On this day in 1680, Maharashtra's tallest icon and the son of the soil Chhatrapati Shivaji Maharaj breathed his last. Even after 340 years of his death, Chhatrapati Shivaji Maharaj is celebrated as one of the great leaders of India. Shivaji, whose Maratha empire spanned from modern-day Pakistan to Tamil Nadu at its peak and lasted for close to two centuries, died after falling ill with fever and dysentery.
Shivaji was born in the Bhonsle Maratha clan to Shahaji and Jijabai on February 19, 1630, in present-day Maharashtra. The government of Maharashtra celebrates the day as Shivaji Jayanti every year as a mark of honour for the great warrior. Shivaji's father was a Maratha general who served the Deccan Sultanates. At the time of Shivaji's birth, the power in the Deccan was shared by three Islamic sultanates.
As a teenager, Shivaji expressed the concept of Hindavi Swarajya (Indian self-rule) in a letter. According to reports, this was the first time that somebody in the Indian sub-continent had expressed the concept of self-rule. Shivaji developed guerrilla techniques and became an expert in warfare. His biggest achievement came at the age of 15 when he brave-heartedly negotiated with Bijapuri commander Inayat Khan to hand over the Torna fort to him.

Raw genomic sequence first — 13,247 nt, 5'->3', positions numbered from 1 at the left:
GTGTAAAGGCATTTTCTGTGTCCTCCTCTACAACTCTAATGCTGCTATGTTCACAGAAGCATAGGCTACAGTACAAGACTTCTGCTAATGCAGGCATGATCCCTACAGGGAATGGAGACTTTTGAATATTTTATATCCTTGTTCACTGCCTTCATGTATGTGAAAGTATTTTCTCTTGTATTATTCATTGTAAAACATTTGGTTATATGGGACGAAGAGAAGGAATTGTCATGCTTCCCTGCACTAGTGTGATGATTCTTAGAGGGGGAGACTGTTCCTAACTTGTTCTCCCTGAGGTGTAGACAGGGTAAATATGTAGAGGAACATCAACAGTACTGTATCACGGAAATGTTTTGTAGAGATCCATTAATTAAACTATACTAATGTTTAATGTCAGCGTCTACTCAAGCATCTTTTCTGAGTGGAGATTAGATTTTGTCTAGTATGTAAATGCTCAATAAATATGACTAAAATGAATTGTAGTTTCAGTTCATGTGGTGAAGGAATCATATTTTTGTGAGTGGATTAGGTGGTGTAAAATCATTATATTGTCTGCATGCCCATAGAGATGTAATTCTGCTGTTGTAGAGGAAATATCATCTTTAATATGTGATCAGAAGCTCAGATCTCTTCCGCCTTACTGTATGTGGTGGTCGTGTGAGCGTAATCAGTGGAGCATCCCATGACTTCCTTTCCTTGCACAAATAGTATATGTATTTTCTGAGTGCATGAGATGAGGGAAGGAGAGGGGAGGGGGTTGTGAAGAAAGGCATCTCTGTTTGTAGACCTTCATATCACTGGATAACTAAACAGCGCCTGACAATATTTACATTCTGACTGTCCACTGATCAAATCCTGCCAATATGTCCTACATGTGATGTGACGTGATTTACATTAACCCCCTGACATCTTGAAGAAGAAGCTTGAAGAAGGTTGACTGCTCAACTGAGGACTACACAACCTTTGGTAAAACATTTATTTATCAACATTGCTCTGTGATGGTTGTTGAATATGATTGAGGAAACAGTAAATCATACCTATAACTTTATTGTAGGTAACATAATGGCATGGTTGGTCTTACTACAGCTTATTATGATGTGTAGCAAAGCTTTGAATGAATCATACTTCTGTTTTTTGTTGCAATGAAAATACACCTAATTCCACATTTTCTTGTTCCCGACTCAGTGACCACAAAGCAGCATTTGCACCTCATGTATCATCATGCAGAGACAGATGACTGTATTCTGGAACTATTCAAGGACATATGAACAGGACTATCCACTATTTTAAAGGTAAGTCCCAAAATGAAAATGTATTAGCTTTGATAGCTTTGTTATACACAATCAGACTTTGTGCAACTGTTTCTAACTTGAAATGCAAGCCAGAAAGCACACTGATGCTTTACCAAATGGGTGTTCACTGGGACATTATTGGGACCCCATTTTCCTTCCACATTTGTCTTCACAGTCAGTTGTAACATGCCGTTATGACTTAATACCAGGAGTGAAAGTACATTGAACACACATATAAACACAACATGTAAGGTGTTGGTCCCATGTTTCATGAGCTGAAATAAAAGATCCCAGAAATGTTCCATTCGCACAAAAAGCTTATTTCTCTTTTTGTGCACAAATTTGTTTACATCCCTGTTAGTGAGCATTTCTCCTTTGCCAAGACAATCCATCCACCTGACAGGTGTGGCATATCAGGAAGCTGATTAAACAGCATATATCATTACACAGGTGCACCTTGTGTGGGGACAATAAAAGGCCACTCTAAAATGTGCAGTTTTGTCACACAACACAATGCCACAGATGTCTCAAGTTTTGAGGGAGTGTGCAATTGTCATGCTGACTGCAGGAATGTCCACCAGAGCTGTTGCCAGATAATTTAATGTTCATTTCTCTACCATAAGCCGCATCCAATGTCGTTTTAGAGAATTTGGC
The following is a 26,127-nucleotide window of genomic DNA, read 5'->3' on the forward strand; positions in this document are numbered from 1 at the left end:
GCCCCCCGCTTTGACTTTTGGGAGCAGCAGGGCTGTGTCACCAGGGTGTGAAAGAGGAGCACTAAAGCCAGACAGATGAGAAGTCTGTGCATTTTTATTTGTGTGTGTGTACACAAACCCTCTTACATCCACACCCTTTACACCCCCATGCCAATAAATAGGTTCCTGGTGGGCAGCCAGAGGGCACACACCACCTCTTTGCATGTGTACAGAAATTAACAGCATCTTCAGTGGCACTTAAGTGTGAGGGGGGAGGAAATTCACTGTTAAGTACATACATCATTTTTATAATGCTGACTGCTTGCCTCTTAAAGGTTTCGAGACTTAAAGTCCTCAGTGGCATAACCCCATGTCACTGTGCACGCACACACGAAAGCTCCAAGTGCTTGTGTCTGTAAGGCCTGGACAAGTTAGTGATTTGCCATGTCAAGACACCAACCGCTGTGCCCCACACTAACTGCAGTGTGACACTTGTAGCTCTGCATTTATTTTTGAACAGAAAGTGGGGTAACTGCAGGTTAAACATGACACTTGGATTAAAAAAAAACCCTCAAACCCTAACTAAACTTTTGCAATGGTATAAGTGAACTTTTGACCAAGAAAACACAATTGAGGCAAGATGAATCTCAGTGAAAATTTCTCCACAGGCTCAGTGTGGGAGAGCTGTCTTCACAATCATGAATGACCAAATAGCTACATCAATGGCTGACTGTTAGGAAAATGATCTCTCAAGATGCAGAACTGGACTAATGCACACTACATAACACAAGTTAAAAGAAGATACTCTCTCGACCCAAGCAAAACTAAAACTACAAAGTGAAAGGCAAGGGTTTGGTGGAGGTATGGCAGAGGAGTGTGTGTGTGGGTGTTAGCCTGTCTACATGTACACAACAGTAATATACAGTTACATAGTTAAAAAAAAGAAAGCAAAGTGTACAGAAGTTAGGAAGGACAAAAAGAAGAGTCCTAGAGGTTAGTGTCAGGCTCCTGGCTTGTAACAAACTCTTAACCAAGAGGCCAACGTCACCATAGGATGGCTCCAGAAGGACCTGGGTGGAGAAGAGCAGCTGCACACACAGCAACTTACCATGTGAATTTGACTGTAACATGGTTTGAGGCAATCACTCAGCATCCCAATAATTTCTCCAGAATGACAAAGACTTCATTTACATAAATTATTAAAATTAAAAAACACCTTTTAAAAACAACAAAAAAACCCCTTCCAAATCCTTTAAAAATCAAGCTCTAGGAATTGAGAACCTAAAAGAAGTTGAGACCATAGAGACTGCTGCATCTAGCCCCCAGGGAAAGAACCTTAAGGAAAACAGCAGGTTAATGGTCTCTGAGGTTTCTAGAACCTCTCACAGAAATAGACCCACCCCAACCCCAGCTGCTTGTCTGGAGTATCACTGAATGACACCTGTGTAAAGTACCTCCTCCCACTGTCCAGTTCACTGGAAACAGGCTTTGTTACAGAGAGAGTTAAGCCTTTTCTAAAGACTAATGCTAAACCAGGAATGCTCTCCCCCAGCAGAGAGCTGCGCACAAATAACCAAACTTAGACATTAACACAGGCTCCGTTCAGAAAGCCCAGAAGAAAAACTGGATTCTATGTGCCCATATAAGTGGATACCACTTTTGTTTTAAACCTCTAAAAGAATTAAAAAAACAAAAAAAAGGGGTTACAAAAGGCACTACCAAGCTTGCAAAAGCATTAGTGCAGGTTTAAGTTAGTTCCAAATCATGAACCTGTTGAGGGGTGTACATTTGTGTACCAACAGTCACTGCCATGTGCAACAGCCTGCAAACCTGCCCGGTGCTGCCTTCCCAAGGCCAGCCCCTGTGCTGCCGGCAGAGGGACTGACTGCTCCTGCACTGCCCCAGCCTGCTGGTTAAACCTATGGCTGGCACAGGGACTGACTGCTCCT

Shivaji was formally crowned as the Chhatrapati (emperor) of his realm at Raigad in 1674. Shivaji was also known for reviving the Hindu political traditions and he promoted the usage of Marathi and Sanskrit language in administrative processes rather than the Persian language, which was widely used at the time of Mughal rule in India. The government of India in 2016 approved the proposal to build a giant memorial called Shiv Smarak (Shivaji statue) on a small island in the Arabian Sea near Mumbai. The 210 metres tall statue when completed will be the world's largest statue.